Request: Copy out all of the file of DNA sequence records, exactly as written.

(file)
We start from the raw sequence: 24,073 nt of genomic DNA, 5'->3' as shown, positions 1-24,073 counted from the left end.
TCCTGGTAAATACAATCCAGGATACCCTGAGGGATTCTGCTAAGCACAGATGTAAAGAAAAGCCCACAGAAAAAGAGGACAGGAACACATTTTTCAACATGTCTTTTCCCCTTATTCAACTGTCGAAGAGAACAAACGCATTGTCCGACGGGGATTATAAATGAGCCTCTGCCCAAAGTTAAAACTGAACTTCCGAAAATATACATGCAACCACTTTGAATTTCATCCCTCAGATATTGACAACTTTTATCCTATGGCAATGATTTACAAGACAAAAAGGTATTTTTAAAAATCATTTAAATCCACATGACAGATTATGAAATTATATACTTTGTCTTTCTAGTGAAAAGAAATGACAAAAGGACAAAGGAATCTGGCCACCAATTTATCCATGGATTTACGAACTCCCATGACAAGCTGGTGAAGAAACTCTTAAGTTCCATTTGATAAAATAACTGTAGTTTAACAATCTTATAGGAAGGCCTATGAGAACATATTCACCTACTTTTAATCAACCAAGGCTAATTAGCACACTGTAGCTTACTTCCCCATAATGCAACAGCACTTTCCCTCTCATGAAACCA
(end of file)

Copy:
We start from the raw sequence: 24,073 nt of genomic DNA, 5'->3' as shown, positions 1-24,073 counted from the left end.
TCCTGGTAAATACAATCCAGGATACCCTGAGGGATTCTGCTAAGCACAGATGTAAAGAAAAGCCCACAGAAAAAGAGGACAGGAACACATTTTTCAACATGTCTTTTCCCCTTATTCAACTGTCGAAGAGAACAAACGCATTGTCCGACGGGGATTATAAATGAGCCTCTGCCCAAAGTTAAAACTGAACTTCCGAAAATATACATGCAACCACTTTGAATTTCATCCCTCAGATATTGACAACTTTTATCCTATGGCAATGATTTACAAGACAAAAAGGTATTTTTAAAAATCATTTAAATCCACATGACAGATTATGAAATTATATACTTTGTCTTTCTAGTGAAAAGAAATGACAAAAGGACAAAGGAATCTGGCCACCAATTTATCCATGGATTTACGAACTCCCATGACAAGCTGGTGAAGAAACTCTTAAGTTCCATTTGATAAAATAACTGTAGTTTAACAATCTTATAGGAAGGCCTATGAGAACATATTCACCTACTTTTAATCAACCAAGGCTAATTAGCACACTGTAGCTTACTTCCCCATAATGCAACAGCACTTTCCCTCTCATGAAACCA